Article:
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Recruiting technology: Football players open up online, sign up in person
The Gazette takes a look at how the Digital Age has added to the increasing competition to get noticed in the world of college athletics.
The series began Sunday and ends Wednesday, national signing day.
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Aaron Johnson had a message. And he needed to let everyone know.
He’d finally decided where he was going to play college football.
“Today, I was like I need to tell the world this,” Johnson said Saturday. “I went on Twitter, then went on Facebook, then texted all my coaches.”
The 6-foot-5, 185-pound Vista Ridge wide receiver verbally committed to Eastern New Mexico University and posted it first on Twitter, one of his more than 7,000 tweets.
Johnson might be the best example of a student-athlete growing up in the Digital Age. With multiple websites available for high school athletes to post video and market themselves, college recruiting is changing as quickly as technology itself.
Johnson has used it to his advantage. Via hudl.com, Johnson went through his game film to piece together a highlight video of his performances. Then he emailed the video to about 30 college coaches to land his name on their desks, sending to every level.
“I sent one to Ohio State for grins and giggles,” Johnson said. “It was cool. The D-II schools got back to me really fast.”
The irony might be that ENMU was not on his original email list.
While technology has reduced and condensed the process, it still can’t do everything. Like look a college coach in the eye and shake his hand. Or talk passionately about one’s potential as a leader and a contributor to society. Or how about running, jumping and throwing? Nope, technology can’t do that.
“Today, we use technology as an introduction to recruiting,” Vista Ridge football coach Les Johnson said. “But I recommend kids write letters and get in contact with schools they’d like to go to. We go out there and lobby for our kids. Those things haven’t changed.”
Quite simply, athletes can’t expect to be discovered once their video concludes uploading. Not when thousands of videos arrive at hudl.com throughout any given season.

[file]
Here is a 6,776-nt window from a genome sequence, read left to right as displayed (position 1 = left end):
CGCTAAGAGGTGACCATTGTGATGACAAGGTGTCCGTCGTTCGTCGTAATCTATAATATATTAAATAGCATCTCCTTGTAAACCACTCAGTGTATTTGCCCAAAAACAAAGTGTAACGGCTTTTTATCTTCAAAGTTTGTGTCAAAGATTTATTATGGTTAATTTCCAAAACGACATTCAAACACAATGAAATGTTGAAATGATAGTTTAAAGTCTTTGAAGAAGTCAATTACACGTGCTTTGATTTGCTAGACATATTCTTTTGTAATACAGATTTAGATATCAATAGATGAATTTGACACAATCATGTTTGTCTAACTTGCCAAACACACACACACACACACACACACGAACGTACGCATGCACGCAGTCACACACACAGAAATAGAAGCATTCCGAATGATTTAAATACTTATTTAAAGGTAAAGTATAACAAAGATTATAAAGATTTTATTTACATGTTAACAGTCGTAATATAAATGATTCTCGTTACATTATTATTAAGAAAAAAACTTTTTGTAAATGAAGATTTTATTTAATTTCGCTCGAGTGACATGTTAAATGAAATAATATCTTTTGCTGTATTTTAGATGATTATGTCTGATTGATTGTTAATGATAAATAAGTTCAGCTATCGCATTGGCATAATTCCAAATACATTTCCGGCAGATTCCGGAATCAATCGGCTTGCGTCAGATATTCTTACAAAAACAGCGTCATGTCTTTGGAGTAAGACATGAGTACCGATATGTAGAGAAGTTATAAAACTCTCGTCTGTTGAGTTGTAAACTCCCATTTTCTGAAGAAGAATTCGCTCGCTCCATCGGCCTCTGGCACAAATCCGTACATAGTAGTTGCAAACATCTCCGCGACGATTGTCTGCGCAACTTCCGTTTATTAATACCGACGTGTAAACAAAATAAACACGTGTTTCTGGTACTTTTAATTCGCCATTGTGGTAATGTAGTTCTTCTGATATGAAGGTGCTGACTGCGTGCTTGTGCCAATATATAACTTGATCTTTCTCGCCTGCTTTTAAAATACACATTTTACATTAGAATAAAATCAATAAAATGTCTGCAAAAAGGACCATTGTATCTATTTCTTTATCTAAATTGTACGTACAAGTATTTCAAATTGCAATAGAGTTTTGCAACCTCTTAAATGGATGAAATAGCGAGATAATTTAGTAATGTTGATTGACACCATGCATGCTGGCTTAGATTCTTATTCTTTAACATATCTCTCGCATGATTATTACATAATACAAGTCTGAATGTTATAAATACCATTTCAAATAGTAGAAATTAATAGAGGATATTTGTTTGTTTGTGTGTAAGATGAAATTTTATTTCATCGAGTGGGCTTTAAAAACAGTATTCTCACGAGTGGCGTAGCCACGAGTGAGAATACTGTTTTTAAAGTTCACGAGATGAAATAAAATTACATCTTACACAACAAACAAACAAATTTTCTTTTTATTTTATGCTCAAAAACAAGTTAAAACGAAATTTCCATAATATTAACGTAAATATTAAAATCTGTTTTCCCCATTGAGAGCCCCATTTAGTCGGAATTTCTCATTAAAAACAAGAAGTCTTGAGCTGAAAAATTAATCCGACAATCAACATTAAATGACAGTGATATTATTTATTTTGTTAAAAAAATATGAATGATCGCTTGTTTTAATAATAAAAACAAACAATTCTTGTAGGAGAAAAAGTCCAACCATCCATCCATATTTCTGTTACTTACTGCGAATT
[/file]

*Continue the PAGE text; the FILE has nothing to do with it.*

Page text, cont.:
That’s where old-fashioned personal conversation and interaction enters the picture.
“If you have the means, you have to get in front of coaches,” said The Classical Academy senior linebacker Justin Miller, who recently made his verbal commitment to Gardner-Webb in Boiling Spring, N.C. “They want to see you run, see you do drills. They want to see how you compete and present yourself as a person. That’s really important.”
Mesa Ridge football coach Rob Braaten agrees with time-tested tradition and makes sure his athletes arrive at campuses prepared.
“We talk a lot about first impressions,” Braaten said. “Even in this modern era, you can’t replace looking a man in the eye and shaking his hand. I tell my guys they need to act professionally. They’re selling themselves. There’s more than just a video.”
Braaten remembers the days before texting, tweeting and Facebook, spending time running back and forth to the post office. He recalls a foray into the digital scouting and recruiting frontier with Apex, a company that was bought by Hudl nearly one year ago.
Hudl, a Lincoln, Neb.-based company, allows coaches to break down video electronically, from their team and the opposition. It also kicks up the recruiting game with the ability to upload and share highlights. Most high schools in the Pikes Peak region subscribe to Hudl's services.
But video alone can’t seal the deal.
“Video is just half the piece,” said Fountain-Fort Carson senior running back Anthony Davis, who gave his verbal intent to Northern Colorado. “When they see you in person, they see how you play, how you are at your position. It definitely comes down to seeing what they have and meeting people one-on-one."
And that means pounding the pavement and spending time on the phone still prevail, even in an electronic and social networking age.
Recruiting was, and still is, mostly about who you know.
“We want to make sure we find good schools for our kids, in a program that’s obviously a good fit for them where they can succeed,” said Les Johnson, who was instrumental in putting Aaron Johnson in touch with ENMU. “It’s a busy time for high school coaches, as well. Hudl makes sending easier, but you still have to call people.”
Said Braaten: "Recruiting has changed some with technology. But through it all, it's still about the relationships you forge with people. That will never change."